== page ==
A former letter carrier for the United States Postal Service asked the Supreme Court Tuesday to declare he must not have to choose between worshiping God on Sunday and earning a paycheck.
Should the high court rule in favor of Gerald Groff, who quit rather than work on Sunday, the decision would reverse a 46-year-old decision saying employers could be required to provide accommodations only so long as no “undue hardship” was placed on that employer.
Mr. Groff went to work for the USPS in 2012 but left seven years later after the quasi-governmental corporation began requiring him to work Sundays delivering packages for Amazon, and the USPS failed to accommodate his request not to work on that day. He said the Fourth Commandment found in Exodus 20:8 — “Remember the Sabbath day, to keep it holy” — would not let him work Sundays.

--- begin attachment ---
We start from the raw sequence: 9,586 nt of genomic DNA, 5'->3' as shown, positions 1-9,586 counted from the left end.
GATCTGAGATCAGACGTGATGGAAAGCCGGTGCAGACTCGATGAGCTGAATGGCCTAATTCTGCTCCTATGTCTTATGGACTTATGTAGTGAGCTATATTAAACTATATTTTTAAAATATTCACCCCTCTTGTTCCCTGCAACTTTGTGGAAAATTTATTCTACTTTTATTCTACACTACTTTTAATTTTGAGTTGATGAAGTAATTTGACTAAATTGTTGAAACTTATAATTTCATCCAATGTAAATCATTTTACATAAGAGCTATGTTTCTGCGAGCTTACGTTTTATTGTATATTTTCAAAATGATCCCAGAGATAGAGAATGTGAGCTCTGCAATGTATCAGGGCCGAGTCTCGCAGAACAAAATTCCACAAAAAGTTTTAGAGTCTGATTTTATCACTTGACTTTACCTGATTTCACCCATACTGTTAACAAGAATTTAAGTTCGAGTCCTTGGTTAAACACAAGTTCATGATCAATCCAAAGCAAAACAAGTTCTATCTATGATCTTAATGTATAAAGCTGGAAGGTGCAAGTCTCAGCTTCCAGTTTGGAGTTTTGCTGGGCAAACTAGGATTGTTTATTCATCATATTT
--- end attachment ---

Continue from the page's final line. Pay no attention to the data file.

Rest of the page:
The carrier claims he endured “harsh treatment” for his religious beliefs, suffering “two years of progressive discipline, hostile working conditions” and uncertainty over whether he would be terminated any day he showed up for work. He resigned in January 2019 but subsequently sued to get his job back and accommodation for his beliefs.